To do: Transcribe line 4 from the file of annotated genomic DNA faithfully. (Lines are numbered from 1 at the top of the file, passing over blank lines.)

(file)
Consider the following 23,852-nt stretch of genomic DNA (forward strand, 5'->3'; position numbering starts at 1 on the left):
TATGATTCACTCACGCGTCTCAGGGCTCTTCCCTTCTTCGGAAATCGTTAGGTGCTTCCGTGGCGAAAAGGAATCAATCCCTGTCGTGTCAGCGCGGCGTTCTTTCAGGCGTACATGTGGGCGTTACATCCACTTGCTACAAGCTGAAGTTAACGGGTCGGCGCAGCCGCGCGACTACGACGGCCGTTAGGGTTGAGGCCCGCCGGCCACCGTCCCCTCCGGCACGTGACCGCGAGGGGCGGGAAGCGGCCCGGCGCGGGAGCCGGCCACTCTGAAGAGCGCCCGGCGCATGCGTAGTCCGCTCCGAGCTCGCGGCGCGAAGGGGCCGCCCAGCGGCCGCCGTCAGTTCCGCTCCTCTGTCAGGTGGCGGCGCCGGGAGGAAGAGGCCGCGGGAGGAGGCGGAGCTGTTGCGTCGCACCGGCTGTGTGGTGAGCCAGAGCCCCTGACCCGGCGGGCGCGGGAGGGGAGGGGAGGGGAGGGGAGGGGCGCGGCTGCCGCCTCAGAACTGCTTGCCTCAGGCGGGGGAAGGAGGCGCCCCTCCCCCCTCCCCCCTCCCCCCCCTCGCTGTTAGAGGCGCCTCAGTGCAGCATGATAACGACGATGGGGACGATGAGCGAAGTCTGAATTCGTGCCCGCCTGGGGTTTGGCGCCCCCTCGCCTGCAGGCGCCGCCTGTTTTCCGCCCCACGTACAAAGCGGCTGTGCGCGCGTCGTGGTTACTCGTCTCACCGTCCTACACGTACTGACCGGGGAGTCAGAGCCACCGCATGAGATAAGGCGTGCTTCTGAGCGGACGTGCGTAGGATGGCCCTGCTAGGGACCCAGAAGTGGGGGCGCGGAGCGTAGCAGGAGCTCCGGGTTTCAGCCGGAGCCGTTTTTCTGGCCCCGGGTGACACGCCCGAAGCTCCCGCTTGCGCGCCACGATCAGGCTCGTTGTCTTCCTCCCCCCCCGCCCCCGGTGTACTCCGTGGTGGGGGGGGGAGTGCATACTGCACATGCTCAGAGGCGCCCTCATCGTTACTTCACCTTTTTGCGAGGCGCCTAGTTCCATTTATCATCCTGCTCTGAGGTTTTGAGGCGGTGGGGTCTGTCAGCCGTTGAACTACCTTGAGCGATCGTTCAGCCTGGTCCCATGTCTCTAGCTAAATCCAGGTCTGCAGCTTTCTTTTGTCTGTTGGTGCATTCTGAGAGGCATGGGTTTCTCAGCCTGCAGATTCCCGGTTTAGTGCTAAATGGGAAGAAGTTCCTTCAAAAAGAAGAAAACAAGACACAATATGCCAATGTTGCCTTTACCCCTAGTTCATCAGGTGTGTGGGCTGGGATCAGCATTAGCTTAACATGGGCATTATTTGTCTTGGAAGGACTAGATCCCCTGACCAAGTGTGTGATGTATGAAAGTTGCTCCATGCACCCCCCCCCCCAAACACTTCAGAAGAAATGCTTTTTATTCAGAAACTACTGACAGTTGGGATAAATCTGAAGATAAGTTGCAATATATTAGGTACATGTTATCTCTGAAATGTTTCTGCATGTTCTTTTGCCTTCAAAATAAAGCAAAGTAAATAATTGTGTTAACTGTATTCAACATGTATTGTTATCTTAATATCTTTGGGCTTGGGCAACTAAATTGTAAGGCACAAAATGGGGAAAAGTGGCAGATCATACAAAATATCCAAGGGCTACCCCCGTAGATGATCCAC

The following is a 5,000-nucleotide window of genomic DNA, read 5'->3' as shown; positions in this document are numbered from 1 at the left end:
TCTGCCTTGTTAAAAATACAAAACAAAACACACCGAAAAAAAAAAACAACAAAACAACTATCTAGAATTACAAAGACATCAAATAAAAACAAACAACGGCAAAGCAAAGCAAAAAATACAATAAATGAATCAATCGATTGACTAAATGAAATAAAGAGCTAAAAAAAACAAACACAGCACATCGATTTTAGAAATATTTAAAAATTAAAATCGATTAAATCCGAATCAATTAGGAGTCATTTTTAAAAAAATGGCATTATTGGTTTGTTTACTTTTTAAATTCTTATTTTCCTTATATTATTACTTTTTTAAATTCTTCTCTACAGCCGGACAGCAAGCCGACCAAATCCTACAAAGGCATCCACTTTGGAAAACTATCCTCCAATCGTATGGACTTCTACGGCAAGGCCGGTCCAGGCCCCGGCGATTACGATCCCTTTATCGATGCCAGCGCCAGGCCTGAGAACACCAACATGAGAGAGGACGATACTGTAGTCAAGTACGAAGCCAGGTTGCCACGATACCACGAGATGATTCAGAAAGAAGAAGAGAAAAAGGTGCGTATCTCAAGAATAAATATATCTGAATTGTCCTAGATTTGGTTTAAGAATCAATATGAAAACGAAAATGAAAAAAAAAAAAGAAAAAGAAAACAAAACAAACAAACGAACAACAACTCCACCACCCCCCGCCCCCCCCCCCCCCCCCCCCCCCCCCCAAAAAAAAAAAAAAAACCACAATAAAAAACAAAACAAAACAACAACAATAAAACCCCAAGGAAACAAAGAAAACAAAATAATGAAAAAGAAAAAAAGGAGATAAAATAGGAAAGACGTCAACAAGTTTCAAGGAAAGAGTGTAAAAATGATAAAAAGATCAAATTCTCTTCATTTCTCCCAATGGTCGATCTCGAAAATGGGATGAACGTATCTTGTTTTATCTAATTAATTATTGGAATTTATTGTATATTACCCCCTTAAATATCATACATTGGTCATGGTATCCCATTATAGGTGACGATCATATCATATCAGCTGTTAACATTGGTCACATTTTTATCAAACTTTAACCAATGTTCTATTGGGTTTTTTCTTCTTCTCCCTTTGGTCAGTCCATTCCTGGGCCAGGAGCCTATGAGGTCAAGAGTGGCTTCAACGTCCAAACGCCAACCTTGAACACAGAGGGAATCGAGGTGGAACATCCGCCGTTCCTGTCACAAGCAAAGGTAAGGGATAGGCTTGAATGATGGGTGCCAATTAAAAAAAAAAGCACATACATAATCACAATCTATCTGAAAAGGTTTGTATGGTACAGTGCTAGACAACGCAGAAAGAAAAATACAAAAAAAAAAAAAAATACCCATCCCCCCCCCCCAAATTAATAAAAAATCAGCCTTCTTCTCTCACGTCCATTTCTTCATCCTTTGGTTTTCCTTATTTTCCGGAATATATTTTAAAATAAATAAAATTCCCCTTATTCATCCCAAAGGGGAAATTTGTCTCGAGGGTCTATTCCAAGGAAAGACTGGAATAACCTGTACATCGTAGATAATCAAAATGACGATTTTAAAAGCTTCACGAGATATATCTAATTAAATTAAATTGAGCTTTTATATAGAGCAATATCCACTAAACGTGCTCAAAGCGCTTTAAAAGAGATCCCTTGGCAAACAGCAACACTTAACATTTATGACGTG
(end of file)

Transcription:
TCTGCCTTGTTAAAAATACAAAACAAAACACACCGAAAAAAAAAAACAACAAAACAACTATCTAGAATTACAAAGACATCAAATAAAAACAAACAACGGCAAAGCAAAGCAAAAAATACAATAAATGAATCAATCGATTGACTAAATGAAATAAAGAGCTAAAAAAAACAAACACAGCACATCGATTTTAGAAATATTTAAAAATTAAAATCGATTAAATCCGAATCAATTAGGAGTCATTTTTAAAAAAATGGCATTATTGGTTTGTTTACTTTTTAAATTCTTATTTTCCTTATATTATTACTTTTTTAAATTCTTCTCTACAGCCGGACAGCAAGCCGACCAAATCCTACAAAGGCATCCACTTTGGAAAACTATCCTCCAATCGTATGGACTTCTACGGCAAGGCCGGTCCAGGCCCCGGCGATTACGATCCCTTTATCGATGCCAGCGCCAGGCCTGAGAACACCAACATGAGAGAGGACGATACTGTAGTCAAGTACGAAGCCAGGTTGCCACGATACCACGAGATGATTCAGAAAGAAGAAGAGAAAAAGGTGCGTATCTCAAGAATAAATATATCTGAATTGTCCTAGATTTGGTTTAAGAATCAATATGAAAACGAAAATGAAAAAAAAAAAAGAAAAAGAAAACAAAACAAACAAACGAACAACAACTCCACCACCCCCCGCCCCCCCCCCCCCCCCCCCCCCCCCCCAAAAAAAAAAAAAAAACCACAATAAAAAACAAAACAAAACAACAACAATAAAACCCCAAGGAAACAAAGAAAACAAAATAATGAAAAAGAAAAAAAGGAGATAAAATAGGAAAGACGTCAACAAGTTTCAAGGAAAGAGTGTAAAAATGATAAAAAGATCAAATTCTCTTCATTTCTCCCAATGGTCGATCTCGAAAATGGGATGAACGTATCTTGTTTTATCTAATTAATTATTGGAATTTATTGTATATTACCCCCTTAAATATCATACATTGGTCATGGTATCCCATTATAGGTGACGATCATATCATATCAGCTGTTAACATTGGTCACATTTTTATCAAACTTTAACCAATGTTCTATTGGGTTTTTTCTTCTTCTCCCTTTGGTCAGTCCATTCCTGGGCCAGGAGCCTATGAGGTCAAGAGTGGCTTCAACGTCCAAACGCCAACCTTGAACACAGAGGGAATCGAGGTGGAACATCCGCCGTTCCTGTCACAAGCAAAGGTAAGGGATAGGCTTGAATGATGGGTGCCAATTAAAAAAAAAAGCACATACATAATCACAATCTATCTGAAAAGGTTTGTATGGTACAGTGCTAGACAACGCAGAAAGAAAAATACAAAAAAAAAAAAAAATACCCATCCCCCCCCCCCAAATTAATAAAAAATCAGCCTTCTTCTCTCACGTCCATTTCTTCATCCTTTGGTTTTCCTTATTTTCCGGAATATATTTTAAAATAAATAAAATTCCCCTTATTCATCCCAAAGGGGAAATTTGTCTCGAGGGTCTATTCCAAGGAAAGACTGGAATAACCTGTACATCGTAGATAATCAAAATGACGATTTTAAAAGCTTCACGAGATATATCTAATTAAATTAAATTGAGCTTTTATATAGAGCAATATCCACTAAACGTGCTCAAAGCGCTTTAAAAGAGATCCCTTGGCAAACAGCAACACTTAACATTTATGACGTG